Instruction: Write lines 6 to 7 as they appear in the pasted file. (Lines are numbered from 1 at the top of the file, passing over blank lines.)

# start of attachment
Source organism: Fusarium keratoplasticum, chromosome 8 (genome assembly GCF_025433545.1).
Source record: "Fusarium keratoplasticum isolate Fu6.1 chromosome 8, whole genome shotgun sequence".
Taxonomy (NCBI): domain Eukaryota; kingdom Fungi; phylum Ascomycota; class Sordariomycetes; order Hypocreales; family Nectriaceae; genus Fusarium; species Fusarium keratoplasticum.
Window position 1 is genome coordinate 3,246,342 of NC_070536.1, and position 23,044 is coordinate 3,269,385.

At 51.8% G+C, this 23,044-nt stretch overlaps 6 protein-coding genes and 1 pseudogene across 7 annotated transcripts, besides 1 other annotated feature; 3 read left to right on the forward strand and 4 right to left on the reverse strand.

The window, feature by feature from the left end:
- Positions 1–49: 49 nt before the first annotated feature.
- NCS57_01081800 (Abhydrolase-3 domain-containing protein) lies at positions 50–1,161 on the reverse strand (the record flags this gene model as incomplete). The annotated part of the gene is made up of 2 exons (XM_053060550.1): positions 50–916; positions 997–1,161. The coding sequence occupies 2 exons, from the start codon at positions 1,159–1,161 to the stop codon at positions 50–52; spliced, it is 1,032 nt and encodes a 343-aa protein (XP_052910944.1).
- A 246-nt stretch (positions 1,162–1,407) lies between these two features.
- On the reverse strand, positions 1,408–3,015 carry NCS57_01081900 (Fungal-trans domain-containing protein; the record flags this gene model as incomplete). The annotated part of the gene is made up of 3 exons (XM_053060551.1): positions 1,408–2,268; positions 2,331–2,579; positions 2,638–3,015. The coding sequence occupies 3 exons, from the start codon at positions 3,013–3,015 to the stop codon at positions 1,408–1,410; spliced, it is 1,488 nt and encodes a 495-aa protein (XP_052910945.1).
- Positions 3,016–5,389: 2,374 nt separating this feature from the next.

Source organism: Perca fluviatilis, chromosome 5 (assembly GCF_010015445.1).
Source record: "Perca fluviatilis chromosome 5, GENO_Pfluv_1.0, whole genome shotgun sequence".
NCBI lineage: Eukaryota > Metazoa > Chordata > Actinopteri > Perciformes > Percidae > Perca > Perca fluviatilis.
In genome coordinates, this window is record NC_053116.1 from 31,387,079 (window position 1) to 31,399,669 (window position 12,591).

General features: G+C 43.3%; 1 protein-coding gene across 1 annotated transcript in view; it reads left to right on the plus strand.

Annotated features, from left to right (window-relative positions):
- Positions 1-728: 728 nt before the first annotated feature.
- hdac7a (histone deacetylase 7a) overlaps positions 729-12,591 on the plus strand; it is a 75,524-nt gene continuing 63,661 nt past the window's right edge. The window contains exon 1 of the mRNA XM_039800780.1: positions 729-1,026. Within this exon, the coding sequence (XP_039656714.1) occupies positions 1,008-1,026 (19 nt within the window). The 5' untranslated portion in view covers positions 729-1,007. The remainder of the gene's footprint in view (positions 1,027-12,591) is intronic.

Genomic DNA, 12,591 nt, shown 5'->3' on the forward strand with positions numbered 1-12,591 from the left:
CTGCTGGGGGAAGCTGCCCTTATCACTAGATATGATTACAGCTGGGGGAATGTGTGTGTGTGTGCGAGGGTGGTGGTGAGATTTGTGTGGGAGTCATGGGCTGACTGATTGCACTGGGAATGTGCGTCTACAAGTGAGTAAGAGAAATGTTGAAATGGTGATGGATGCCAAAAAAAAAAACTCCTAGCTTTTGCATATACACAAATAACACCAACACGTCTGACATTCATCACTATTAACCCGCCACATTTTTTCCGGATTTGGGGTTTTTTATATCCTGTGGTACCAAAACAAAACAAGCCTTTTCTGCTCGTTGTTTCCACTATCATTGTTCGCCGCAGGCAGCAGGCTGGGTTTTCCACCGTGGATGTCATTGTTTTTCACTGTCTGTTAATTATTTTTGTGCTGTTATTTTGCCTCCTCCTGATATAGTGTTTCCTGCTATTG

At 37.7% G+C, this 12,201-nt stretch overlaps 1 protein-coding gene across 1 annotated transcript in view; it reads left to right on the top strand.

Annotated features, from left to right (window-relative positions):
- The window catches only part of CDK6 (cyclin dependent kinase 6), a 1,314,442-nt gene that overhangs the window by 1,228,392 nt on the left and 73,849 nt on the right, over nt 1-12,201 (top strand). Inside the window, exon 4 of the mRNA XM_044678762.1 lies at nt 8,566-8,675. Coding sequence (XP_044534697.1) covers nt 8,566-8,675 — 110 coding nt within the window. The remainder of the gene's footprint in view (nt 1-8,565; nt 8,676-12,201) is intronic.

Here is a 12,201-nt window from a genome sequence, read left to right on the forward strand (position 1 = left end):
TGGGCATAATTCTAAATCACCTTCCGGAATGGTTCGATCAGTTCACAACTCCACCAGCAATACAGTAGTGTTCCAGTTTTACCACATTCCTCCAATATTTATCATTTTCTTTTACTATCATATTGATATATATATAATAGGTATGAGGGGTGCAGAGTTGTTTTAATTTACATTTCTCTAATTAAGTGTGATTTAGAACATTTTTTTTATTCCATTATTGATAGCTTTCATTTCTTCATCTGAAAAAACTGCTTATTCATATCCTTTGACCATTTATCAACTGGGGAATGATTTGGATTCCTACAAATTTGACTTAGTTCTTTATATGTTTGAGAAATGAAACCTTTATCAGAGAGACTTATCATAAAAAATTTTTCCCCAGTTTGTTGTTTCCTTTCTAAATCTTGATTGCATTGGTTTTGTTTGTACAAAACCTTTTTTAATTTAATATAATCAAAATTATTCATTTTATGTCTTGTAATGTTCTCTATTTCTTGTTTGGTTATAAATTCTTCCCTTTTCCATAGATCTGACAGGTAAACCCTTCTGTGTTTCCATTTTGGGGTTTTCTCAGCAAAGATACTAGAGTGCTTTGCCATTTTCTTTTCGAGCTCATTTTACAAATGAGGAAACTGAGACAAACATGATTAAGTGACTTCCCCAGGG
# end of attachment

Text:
The window, feature by feature from the left end:
- Positions 1–49: 49 nt before the first annotated feature.